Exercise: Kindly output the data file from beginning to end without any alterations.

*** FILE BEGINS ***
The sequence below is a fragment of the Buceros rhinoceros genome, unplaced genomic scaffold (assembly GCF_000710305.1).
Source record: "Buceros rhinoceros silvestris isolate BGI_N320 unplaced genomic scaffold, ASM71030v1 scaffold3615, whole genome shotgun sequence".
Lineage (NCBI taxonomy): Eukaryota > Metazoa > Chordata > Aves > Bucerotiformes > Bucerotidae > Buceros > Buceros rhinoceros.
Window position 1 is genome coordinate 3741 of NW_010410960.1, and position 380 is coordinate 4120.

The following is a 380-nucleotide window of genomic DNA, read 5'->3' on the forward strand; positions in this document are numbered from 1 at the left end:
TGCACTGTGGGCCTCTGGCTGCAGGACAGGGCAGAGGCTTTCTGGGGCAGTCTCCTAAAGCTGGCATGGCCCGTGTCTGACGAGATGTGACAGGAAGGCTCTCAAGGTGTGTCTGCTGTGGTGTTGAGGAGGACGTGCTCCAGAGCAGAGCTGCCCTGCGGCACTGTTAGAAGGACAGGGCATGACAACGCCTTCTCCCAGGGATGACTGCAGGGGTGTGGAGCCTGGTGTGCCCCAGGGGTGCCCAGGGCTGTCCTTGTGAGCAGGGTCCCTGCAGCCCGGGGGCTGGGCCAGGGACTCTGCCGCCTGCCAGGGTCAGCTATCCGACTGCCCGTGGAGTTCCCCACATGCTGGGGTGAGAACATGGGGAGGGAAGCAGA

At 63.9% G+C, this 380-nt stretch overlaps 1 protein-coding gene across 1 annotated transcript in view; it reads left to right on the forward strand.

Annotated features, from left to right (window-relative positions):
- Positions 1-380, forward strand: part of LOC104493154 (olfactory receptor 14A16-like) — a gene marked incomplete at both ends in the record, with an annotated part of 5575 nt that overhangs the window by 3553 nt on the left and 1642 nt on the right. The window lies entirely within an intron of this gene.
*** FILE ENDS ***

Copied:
The sequence below is a fragment of the Buceros rhinoceros genome, unplaced genomic scaffold (assembly GCF_000710305.1).
Source record: "Buceros rhinoceros silvestris isolate BGI_N320 unplaced genomic scaffold, ASM71030v1 scaffold3615, whole genome shotgun sequence".
Lineage (NCBI taxonomy): Eukaryota > Metazoa > Chordata > Aves > Bucerotiformes > Bucerotidae > Buceros > Buceros rhinoceros.
Window position 1 is genome coordinate 3741 of NW_010410960.1, and position 380 is coordinate 4120.

The following is a 380-nucleotide window of genomic DNA, read 5'->3' on the forward strand; positions in this document are numbered from 1 at the left end:
TGCACTGTGGGCCTCTGGCTGCAGGACAGGGCAGAGGCTTTCTGGGGCAGTCTCCTAAAGCTGGCATGGCCCGTGTCTGACGAGATGTGACAGGAAGGCTCTCAAGGTGTGTCTGCTGTGGTGTTGAGGAGGACGTGCTCCAGAGCAGAGCTGCCCTGCGGCACTGTTAGAAGGACAGGGCATGACAACGCCTTCTCCCAGGGATGACTGCAGGGGTGTGGAGCCTGGTGTGCCCCAGGGGTGCCCAGGGCTGTCCTTGTGAGCAGGGTCCCTGCAGCCCGGGGGCTGGGCCAGGGACTCTGCCGCCTGCCAGGGTCAGCTATCCGACTGCCCGTGGAGTTCCCCACATGCTGGGGTGAGAACATGGGGAGGGAAGCAGA

At 63.9% G+C, this 380-nt stretch overlaps 1 protein-coding gene across 1 annotated transcript in view; it reads left to right on the forward strand.

Annotated features, from left to right (window-relative positions):
- Positions 1-380, forward strand: part of LOC104493154 (olfactory receptor 14A16-like) — a gene marked incomplete at both ends in the record, with an annotated part of 5575 nt that overhangs the window by 3553 nt on the left and 1642 nt on the right. The window lies entirely within an intron of this gene.